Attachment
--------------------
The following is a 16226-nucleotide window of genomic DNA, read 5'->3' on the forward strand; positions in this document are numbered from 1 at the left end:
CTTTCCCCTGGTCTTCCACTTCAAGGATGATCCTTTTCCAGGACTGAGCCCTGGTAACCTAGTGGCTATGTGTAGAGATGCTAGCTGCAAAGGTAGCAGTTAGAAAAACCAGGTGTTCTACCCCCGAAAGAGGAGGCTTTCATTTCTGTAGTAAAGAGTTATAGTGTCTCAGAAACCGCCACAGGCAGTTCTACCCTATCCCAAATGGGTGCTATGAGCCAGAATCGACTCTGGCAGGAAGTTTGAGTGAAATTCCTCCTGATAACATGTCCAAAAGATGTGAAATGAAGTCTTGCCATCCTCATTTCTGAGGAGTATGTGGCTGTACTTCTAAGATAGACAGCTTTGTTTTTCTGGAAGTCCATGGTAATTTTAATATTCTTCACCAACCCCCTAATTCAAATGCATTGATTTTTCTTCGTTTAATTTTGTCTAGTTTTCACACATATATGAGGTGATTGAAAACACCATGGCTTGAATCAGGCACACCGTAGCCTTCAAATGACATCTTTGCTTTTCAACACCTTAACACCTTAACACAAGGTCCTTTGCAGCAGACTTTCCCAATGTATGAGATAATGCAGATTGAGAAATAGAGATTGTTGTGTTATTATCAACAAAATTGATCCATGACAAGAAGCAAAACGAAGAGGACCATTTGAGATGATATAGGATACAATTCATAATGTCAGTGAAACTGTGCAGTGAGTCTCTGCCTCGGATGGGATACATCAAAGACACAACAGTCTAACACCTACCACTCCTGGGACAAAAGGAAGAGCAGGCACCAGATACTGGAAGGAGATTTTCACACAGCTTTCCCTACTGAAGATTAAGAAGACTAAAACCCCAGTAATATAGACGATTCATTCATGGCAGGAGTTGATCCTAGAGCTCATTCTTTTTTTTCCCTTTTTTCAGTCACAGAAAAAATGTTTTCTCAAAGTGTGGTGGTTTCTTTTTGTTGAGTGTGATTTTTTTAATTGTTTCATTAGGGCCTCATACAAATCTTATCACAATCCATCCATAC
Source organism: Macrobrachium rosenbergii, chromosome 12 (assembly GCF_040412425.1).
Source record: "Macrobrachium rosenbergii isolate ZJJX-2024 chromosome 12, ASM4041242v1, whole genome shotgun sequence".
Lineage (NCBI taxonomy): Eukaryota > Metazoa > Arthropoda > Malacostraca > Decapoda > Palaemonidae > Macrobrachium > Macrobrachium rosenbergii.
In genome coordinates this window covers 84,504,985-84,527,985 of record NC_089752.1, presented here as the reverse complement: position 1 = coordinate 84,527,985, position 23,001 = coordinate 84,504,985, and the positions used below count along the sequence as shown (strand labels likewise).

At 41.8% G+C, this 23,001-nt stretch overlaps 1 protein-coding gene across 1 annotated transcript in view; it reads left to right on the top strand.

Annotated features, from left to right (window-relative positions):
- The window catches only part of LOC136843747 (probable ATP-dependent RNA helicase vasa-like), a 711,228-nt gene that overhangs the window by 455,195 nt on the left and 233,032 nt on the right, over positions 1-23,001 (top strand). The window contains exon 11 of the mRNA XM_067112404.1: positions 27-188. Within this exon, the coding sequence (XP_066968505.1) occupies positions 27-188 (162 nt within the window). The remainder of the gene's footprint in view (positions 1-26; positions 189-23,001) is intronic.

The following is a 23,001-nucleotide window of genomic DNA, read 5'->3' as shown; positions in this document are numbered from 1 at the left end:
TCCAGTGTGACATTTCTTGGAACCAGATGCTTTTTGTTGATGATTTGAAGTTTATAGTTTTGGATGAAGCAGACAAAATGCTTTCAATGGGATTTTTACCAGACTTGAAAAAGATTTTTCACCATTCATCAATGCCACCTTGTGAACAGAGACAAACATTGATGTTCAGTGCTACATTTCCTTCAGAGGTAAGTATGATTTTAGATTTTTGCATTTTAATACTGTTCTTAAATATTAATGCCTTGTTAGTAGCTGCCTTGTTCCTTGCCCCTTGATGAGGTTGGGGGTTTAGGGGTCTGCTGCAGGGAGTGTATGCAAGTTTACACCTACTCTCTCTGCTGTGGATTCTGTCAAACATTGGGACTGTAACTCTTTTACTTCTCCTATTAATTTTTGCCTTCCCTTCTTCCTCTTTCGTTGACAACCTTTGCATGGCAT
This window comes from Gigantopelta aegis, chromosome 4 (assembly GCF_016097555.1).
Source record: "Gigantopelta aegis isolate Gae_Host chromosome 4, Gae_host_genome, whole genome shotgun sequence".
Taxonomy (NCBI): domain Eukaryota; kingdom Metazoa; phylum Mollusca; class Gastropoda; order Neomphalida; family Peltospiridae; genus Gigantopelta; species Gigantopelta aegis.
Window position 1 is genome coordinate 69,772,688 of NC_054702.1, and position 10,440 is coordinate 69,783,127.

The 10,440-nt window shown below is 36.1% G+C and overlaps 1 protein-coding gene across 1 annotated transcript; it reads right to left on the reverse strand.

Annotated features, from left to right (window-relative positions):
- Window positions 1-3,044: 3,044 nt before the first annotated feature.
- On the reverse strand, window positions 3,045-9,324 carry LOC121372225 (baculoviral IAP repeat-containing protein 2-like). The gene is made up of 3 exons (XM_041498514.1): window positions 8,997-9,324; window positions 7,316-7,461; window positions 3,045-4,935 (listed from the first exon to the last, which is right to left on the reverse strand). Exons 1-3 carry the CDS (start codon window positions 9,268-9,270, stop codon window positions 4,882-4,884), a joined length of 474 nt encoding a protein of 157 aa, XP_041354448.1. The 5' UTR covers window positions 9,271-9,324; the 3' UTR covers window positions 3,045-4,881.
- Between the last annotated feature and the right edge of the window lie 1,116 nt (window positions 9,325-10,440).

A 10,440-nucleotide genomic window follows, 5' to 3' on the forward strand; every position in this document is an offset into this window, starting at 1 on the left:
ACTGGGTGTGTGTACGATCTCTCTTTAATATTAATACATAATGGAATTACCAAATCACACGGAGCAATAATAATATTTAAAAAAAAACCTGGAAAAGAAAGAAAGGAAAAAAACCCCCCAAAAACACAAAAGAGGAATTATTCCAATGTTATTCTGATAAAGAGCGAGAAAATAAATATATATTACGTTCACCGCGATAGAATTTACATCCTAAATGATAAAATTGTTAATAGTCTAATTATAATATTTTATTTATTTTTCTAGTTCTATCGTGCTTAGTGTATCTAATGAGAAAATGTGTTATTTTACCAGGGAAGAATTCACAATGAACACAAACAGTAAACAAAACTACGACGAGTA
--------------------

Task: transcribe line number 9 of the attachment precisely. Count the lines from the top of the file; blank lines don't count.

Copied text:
- The window catches only part of LOC136843747 (probable ATP-dependent RNA helicase vasa-like), a 711,228-nt gene that overhangs the window by 455,195 nt on the left and 233,032 nt on the right, over positions 1-23,001 (top strand). The window contains exon 11 of the mRNA XM_067112404.1: positions 27-188. Within this exon, the coding sequence (XP_066968505.1) occupies positions 27-188 (162 nt within the window). The remainder of the gene's footprint in view (positions 1-26; positions 189-23,001) is intronic.